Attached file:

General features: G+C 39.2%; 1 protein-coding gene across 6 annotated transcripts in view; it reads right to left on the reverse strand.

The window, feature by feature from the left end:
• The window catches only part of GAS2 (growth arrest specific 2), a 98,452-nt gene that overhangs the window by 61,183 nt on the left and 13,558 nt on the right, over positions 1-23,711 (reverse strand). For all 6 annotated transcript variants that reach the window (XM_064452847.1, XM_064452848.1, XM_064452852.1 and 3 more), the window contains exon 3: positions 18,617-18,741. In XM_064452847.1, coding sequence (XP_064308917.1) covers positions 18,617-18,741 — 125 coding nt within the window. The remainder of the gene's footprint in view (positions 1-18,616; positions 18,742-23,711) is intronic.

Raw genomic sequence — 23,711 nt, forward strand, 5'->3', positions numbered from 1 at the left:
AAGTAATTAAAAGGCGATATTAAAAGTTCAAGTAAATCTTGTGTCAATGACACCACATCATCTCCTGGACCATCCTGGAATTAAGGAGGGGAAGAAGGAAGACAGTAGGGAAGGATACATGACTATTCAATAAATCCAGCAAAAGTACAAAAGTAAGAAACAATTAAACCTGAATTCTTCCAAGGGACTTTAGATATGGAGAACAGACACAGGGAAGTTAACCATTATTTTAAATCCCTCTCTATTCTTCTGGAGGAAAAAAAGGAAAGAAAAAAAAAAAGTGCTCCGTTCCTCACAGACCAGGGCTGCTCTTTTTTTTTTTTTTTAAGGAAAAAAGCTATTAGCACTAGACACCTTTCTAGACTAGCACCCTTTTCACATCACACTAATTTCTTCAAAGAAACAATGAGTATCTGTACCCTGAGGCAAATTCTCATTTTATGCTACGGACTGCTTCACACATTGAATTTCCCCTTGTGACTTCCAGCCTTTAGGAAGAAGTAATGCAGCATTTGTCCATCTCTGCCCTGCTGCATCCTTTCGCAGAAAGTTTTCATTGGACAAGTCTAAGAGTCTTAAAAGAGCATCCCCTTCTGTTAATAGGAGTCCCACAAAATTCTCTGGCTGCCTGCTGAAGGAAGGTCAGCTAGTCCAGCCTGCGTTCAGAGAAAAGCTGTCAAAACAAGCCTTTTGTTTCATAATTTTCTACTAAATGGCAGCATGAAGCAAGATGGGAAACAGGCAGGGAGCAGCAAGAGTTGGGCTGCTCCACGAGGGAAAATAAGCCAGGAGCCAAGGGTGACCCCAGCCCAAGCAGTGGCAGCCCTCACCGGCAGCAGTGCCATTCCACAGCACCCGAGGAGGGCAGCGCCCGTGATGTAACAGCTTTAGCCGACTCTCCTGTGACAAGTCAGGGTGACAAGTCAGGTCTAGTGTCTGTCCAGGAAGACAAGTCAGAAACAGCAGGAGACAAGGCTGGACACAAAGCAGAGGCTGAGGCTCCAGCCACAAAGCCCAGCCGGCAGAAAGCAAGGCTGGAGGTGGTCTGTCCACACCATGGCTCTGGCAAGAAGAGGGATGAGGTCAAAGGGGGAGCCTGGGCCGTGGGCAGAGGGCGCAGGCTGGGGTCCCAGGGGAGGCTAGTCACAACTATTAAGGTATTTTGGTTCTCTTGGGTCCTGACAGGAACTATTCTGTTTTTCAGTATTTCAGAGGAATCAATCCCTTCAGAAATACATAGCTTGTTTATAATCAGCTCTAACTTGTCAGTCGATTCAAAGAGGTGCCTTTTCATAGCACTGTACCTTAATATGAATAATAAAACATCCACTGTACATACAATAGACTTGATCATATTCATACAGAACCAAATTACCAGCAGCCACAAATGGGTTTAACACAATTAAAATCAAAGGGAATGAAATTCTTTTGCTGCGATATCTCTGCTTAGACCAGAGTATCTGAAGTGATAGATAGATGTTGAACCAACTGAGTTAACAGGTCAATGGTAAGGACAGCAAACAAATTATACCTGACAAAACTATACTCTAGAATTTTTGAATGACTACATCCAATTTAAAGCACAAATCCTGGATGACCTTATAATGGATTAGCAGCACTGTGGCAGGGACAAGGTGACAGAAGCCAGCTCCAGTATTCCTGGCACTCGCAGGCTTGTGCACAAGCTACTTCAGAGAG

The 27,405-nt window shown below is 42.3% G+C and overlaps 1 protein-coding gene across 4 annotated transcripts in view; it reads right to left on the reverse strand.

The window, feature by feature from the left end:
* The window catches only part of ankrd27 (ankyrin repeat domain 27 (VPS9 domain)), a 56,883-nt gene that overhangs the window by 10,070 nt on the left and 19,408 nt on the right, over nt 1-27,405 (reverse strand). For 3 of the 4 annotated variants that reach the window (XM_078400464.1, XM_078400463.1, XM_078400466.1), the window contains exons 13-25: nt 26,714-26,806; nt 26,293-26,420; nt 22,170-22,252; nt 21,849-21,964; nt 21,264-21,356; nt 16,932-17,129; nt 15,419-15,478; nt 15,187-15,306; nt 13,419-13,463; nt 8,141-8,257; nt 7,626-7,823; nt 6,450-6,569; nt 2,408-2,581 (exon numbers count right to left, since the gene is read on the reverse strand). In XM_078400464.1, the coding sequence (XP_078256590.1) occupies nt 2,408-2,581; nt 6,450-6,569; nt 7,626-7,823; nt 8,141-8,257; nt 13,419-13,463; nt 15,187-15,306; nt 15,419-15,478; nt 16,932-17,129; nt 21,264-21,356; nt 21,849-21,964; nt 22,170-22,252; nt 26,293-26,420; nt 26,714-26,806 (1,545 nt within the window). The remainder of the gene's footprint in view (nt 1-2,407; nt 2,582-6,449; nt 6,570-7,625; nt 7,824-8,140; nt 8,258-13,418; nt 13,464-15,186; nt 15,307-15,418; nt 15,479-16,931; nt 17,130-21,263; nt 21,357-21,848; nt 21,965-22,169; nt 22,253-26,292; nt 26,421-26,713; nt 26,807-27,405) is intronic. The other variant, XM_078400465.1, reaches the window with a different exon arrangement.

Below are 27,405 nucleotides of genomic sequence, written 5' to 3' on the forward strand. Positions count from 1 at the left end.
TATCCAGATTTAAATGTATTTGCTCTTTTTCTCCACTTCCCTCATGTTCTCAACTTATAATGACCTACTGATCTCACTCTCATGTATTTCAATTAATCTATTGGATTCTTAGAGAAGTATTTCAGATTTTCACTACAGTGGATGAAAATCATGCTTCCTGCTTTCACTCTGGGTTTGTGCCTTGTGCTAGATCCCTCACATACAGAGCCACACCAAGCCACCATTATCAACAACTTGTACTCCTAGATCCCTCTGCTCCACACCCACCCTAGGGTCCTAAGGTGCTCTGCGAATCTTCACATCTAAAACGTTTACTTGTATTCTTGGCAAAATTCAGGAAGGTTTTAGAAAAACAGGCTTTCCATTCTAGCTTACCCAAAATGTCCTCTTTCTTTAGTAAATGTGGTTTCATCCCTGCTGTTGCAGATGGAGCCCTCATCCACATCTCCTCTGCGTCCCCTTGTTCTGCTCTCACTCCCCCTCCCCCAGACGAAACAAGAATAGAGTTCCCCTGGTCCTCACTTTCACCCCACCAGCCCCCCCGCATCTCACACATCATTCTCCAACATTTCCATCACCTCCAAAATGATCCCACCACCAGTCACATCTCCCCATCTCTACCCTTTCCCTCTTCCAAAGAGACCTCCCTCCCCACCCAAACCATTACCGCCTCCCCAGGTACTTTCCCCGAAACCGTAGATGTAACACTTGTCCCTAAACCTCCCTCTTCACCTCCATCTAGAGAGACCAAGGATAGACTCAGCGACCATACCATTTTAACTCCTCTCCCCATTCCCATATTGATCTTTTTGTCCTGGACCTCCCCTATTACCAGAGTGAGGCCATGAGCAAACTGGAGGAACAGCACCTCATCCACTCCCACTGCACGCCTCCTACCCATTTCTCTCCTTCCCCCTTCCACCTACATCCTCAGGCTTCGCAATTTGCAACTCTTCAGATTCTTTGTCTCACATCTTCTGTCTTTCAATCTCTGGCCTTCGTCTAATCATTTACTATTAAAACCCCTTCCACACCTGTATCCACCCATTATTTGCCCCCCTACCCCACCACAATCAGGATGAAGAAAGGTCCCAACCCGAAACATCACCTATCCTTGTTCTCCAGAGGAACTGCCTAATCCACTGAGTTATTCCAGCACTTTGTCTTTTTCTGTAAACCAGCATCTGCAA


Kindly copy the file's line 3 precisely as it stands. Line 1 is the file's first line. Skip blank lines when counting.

• The window catches only part of GAS2 (growth arrest specific 2), a 98,452-nt gene that overhangs the window by 61,183 nt on the left and 13,558 nt on the right, over positions 1-23,711 (reverse strand). For all 6 annotated transcript variants that reach the window (XM_064452847.1, XM_064452848.1, XM_064452852.1 and 3 more), the window contains exon 3: positions 18,617-18,741. In XM_064452847.1, coding sequence (XP_064308917.1) covers positions 18,617-18,741 — 125 coding nt within the window. The remainder of the gene's footprint in view (positions 1-18,616; positions 18,742-23,711) is intronic.